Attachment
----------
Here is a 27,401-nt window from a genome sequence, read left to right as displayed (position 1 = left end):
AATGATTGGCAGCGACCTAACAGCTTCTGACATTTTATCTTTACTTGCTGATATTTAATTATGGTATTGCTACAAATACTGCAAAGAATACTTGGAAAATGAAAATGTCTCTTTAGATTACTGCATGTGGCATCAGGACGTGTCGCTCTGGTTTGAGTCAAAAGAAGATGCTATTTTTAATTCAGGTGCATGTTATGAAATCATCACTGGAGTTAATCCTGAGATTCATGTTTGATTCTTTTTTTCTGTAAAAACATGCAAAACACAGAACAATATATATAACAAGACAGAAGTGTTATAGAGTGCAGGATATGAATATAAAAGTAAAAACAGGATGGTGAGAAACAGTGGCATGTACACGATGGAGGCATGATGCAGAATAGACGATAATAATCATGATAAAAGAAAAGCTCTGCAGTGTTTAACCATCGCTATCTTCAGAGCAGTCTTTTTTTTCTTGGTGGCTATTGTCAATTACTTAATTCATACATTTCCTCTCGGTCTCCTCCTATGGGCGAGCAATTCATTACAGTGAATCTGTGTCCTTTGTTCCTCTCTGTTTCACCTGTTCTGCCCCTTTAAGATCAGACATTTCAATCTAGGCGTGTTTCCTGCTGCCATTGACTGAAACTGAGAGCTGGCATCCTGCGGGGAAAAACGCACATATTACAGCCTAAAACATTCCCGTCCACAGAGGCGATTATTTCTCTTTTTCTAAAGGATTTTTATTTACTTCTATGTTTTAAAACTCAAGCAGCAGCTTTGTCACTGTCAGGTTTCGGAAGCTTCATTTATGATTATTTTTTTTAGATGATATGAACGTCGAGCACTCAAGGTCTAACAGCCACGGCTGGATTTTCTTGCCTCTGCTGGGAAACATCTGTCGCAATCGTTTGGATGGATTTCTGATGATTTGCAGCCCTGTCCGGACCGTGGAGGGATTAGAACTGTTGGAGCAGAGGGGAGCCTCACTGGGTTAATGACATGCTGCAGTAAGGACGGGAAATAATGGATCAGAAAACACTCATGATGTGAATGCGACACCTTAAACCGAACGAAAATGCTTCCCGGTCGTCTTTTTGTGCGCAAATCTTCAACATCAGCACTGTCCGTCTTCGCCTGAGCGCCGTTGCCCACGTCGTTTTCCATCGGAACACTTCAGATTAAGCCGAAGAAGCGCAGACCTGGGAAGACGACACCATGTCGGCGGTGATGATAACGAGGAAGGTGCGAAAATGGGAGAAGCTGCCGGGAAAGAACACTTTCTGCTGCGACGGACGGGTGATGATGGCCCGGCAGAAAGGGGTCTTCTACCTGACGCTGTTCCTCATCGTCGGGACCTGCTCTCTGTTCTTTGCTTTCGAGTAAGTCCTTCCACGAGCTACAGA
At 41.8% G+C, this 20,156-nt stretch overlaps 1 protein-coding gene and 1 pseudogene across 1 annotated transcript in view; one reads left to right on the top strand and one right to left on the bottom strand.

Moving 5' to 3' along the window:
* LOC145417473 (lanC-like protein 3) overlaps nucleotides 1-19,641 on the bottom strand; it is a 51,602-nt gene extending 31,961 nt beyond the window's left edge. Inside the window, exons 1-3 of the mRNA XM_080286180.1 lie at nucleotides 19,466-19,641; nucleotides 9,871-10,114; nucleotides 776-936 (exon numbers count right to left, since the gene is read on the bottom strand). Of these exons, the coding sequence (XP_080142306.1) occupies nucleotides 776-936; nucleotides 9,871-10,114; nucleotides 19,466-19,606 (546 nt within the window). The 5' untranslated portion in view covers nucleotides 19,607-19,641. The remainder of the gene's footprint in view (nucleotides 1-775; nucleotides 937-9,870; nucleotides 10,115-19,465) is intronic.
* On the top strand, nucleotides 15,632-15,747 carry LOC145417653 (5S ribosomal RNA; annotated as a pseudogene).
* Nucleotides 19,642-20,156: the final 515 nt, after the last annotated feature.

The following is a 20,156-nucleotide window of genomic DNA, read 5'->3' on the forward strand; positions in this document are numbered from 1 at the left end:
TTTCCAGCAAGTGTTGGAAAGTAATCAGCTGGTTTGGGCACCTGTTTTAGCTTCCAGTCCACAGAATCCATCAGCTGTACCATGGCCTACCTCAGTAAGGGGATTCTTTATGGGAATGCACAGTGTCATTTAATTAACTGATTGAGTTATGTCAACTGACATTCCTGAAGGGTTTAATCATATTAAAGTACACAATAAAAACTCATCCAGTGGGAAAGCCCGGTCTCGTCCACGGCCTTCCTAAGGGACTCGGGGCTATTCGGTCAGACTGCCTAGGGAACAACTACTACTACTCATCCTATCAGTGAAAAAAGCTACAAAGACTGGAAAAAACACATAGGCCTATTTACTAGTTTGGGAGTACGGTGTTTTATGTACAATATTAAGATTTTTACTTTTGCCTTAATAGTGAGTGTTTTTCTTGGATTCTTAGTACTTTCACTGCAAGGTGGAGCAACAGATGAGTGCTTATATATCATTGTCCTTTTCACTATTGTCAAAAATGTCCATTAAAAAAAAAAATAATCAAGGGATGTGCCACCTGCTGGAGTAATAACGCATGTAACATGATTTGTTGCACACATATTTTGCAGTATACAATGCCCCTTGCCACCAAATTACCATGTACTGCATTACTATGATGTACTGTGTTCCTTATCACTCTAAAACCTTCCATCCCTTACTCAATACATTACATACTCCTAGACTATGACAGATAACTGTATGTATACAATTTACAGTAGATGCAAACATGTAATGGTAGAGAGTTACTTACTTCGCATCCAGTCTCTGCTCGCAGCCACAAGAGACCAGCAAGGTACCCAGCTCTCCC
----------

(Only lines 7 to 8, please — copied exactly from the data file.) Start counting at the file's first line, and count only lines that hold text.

* Nucleotides 19,642-20,156: the final 515 nt, after the last annotated feature.

The following is a 20,156-nucleotide window of genomic DNA, read 5'->3' on the forward strand; positions in this document are numbered from 1 at the left end: